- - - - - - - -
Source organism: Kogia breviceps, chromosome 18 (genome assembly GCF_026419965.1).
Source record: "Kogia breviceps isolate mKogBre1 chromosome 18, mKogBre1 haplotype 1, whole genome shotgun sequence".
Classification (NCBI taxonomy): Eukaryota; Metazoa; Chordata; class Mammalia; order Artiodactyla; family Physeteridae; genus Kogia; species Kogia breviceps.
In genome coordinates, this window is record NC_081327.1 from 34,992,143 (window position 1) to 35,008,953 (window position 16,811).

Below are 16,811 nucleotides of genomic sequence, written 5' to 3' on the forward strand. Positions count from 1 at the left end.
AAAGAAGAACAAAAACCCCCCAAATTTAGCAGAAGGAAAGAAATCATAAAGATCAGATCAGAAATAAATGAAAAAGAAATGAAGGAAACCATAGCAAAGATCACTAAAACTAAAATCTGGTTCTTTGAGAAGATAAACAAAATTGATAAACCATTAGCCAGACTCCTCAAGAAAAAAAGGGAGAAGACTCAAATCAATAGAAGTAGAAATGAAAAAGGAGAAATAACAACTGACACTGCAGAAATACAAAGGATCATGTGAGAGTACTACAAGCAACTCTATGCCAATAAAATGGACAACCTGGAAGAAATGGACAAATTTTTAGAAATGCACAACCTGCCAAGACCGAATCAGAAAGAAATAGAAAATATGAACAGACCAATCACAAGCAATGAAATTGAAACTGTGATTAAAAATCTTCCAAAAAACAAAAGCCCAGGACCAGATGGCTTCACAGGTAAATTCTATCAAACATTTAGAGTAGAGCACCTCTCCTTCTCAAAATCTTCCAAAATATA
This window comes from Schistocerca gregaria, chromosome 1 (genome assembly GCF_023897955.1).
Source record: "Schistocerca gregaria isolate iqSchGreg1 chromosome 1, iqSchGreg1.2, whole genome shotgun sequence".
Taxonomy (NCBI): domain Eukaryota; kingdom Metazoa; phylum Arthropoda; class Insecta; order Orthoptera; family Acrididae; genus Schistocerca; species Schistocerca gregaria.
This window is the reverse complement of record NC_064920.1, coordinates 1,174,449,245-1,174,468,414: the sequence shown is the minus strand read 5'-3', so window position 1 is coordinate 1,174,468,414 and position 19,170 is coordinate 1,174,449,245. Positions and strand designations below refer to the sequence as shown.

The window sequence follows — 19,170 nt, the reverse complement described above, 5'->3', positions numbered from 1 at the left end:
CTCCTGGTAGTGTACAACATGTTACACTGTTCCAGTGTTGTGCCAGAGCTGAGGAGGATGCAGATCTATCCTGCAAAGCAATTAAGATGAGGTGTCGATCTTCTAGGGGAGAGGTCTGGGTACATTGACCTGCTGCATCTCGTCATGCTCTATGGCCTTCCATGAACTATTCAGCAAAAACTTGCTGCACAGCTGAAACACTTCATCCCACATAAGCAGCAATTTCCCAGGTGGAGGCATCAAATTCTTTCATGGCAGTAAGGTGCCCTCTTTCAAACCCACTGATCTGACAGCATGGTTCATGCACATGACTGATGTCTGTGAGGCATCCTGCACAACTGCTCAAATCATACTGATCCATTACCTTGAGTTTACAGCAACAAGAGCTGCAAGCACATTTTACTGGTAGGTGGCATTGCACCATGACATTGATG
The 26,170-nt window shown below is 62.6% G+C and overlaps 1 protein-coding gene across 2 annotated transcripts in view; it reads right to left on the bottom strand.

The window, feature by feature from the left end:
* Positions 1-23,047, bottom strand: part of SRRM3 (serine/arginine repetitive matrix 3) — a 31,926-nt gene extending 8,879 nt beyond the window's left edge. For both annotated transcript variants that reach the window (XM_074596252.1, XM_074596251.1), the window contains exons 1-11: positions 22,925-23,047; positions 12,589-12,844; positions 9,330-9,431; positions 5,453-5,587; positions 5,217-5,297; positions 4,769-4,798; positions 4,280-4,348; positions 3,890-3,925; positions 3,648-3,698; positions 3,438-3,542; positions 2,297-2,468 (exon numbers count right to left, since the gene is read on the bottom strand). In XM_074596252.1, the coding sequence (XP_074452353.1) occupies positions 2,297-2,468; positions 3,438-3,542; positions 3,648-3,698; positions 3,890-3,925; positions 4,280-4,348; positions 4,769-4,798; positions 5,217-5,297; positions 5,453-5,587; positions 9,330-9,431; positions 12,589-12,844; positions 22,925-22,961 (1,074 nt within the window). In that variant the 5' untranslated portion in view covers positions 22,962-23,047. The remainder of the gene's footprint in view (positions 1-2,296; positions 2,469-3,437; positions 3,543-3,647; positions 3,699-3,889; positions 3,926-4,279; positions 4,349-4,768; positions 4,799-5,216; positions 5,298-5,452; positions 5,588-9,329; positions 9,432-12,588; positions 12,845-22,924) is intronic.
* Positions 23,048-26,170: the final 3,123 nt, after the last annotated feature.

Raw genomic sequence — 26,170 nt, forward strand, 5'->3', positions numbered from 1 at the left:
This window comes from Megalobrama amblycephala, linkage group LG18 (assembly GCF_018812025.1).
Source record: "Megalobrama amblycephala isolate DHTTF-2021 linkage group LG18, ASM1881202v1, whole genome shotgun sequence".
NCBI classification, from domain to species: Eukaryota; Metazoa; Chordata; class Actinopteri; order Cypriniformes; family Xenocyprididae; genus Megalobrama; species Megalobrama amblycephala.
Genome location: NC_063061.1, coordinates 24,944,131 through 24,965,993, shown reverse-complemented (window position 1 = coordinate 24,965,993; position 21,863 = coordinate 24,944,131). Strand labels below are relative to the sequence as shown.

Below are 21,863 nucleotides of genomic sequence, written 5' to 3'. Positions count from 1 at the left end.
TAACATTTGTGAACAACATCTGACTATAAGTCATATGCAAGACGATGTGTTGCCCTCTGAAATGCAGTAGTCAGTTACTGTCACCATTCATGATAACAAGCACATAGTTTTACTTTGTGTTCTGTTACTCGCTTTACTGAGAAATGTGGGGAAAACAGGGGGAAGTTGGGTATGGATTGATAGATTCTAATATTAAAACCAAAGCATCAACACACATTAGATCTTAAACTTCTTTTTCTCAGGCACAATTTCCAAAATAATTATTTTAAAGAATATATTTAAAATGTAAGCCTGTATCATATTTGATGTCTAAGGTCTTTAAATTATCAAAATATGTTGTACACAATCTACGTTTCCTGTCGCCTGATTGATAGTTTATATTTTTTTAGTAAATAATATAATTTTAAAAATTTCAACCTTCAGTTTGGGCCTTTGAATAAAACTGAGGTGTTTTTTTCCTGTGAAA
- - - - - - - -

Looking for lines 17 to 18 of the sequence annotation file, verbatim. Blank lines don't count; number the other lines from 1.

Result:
Raw genomic sequence — 26,170 nt, forward strand, 5'->3', positions numbered from 1 at the left:
This window comes from Megalobrama amblycephala, linkage group LG18 (assembly GCF_018812025.1).